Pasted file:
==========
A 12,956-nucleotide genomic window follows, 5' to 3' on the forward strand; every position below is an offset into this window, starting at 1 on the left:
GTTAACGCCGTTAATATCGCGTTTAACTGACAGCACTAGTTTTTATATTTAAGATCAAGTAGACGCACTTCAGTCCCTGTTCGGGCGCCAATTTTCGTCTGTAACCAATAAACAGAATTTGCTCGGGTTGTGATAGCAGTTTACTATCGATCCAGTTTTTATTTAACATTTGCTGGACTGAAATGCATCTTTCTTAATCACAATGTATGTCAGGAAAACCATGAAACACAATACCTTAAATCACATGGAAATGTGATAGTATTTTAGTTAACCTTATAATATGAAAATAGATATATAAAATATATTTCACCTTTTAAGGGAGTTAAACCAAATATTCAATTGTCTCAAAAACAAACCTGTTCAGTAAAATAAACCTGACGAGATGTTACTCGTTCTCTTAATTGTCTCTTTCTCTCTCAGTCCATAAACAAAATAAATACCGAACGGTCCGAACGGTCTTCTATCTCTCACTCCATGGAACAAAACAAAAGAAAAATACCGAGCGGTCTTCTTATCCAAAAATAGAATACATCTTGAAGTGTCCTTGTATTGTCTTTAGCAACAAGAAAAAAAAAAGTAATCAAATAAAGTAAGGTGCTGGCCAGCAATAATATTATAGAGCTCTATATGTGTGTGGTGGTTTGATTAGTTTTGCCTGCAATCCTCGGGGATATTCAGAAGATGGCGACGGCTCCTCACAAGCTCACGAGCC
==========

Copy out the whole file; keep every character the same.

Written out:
A 12,956-nucleotide genomic window follows, 5' to 3' on the forward strand; every position below is an offset into this window, starting at 1 on the left:
GTTAACGCCGTTAATATCGCGTTTAACTGACAGCACTAGTTTTTATATTTAAGATCAAGTAGACGCACTTCAGTCCCTGTTCGGGCGCCAATTTTCGTCTGTAACCAATAAACAGAATTTGCTCGGGTTGTGATAGCAGTTTACTATCGATCCAGTTTTTATTTAACATTTGCTGGACTGAAATGCATCTTTCTTAATCACAATGTATGTCAGGAAAACCATGAAACACAATACCTTAAATCACATGGAAATGTGATAGTATTTTAGTTAACCTTATAATATGAAAATAGATATATAAAATATATTTCACCTTTTAAGGGAGTTAAACCAAATATTCAATTGTCTCAAAAACAAACCTGTTCAGTAAAATAAACCTGACGAGATGTTACTCGTTCTCTTAATTGTCTCTTTCTCTCTCAGTCCATAAACAAAATAAATACCGAACGGTCCGAACGGTCTTCTATCTCTCACTCCATGGAACAAAACAAAAGAAAAATACCGAGCGGTCTTCTTATCCAAAAATAGAATACATCTTGAAGTGTCCTTGTATTGTCTTTAGCAACAAGAAAAAAAAAAGTAATCAAATAAAGTAAGGTGCTGGCCAGCAATAATATTATAGAGCTCTATATGTGTGTGGTGGTTTGATTAGTTTTGCCTGCAATCCTCGGGGATATTCAGAAGATGGCGACGGCTCCTCACAAGCTCACGAGCC